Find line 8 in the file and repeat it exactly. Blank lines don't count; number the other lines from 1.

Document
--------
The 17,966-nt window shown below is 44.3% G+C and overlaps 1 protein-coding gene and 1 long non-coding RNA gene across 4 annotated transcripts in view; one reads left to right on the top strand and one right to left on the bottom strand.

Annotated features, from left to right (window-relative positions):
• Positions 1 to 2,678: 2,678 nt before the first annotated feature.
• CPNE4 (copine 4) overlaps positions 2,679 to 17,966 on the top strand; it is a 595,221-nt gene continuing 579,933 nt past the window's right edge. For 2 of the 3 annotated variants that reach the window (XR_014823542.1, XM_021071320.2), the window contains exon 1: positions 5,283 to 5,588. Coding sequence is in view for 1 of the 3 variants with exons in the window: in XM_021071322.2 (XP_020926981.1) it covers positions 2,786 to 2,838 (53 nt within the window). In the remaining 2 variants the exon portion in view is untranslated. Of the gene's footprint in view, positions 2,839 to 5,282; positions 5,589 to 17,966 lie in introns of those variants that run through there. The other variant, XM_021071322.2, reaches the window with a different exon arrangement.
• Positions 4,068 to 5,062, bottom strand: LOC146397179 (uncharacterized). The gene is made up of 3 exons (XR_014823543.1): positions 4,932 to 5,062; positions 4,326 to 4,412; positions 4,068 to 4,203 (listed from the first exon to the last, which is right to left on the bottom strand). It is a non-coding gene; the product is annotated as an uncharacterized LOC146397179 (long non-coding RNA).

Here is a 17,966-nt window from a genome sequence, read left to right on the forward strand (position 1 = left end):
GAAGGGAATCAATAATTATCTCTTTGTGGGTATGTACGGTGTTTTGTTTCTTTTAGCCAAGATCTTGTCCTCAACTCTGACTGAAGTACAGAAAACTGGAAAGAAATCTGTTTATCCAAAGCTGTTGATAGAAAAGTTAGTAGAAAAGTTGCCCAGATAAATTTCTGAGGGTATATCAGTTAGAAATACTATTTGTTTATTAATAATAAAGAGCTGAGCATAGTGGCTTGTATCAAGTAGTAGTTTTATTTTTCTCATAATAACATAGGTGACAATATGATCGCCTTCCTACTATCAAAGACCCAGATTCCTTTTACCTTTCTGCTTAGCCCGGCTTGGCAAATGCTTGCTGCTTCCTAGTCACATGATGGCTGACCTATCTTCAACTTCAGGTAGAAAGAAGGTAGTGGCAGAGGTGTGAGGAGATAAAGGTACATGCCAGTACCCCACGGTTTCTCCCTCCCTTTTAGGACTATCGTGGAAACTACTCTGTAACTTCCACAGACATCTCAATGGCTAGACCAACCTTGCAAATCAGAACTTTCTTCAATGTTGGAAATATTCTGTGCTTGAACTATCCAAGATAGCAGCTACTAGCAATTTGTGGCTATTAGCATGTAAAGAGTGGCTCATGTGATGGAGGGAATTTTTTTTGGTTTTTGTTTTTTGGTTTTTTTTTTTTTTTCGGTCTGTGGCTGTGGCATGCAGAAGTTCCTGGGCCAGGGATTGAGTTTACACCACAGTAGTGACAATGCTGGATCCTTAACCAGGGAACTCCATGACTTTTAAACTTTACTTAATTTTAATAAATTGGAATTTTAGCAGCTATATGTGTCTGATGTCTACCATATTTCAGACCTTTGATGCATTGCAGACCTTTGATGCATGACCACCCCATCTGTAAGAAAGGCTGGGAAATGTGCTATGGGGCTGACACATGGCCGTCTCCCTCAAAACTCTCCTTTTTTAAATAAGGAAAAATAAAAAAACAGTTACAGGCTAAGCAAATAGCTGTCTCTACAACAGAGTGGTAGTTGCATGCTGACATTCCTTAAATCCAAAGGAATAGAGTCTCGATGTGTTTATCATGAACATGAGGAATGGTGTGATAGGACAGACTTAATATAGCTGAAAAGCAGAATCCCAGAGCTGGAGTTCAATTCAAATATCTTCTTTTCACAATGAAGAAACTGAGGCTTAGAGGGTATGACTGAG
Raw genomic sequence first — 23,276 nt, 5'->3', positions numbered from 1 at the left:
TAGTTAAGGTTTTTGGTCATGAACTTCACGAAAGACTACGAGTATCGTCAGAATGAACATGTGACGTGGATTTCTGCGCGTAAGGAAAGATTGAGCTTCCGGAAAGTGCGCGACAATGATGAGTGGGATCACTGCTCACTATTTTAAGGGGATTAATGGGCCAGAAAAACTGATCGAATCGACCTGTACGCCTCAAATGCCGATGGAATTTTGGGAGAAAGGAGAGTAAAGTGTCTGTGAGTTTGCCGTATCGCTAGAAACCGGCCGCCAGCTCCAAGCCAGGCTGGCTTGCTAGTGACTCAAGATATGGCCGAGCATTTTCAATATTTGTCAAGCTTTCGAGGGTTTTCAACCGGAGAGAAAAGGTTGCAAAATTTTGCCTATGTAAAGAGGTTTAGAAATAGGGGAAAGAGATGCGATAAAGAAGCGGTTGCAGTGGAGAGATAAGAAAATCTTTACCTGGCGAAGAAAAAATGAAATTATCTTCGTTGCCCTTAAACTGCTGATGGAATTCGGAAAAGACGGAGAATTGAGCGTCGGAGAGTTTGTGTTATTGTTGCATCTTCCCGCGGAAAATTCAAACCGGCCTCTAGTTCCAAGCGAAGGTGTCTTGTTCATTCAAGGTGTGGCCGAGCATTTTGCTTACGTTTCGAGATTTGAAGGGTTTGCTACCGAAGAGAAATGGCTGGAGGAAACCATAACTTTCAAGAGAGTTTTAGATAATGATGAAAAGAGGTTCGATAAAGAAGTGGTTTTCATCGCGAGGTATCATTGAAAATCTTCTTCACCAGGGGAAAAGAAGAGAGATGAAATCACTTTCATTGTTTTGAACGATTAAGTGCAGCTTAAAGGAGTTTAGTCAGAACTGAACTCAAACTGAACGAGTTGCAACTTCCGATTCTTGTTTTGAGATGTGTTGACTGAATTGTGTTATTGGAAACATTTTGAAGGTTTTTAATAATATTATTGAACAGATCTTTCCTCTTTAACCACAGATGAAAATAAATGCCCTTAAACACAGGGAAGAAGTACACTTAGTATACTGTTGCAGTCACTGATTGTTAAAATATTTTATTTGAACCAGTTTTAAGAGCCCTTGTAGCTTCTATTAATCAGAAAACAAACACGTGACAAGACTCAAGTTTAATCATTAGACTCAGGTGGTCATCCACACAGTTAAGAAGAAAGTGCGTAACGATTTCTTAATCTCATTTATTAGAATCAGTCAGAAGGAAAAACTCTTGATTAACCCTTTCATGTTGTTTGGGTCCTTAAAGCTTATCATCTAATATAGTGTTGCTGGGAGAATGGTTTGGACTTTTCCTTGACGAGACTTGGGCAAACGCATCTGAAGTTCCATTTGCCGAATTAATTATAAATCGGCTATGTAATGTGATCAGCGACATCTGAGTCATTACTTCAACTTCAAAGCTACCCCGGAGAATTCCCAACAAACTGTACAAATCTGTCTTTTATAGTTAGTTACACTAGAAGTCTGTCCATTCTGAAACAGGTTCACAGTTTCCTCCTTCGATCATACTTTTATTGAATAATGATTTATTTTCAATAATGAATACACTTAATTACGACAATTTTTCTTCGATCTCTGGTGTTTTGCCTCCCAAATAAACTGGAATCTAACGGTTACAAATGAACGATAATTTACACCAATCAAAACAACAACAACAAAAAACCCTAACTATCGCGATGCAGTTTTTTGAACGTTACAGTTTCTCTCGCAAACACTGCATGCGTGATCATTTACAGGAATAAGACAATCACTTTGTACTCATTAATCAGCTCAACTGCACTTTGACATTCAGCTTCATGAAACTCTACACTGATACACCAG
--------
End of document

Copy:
Raw genomic sequence first — 23,276 nt, 5'->3', positions numbered from 1 at the left: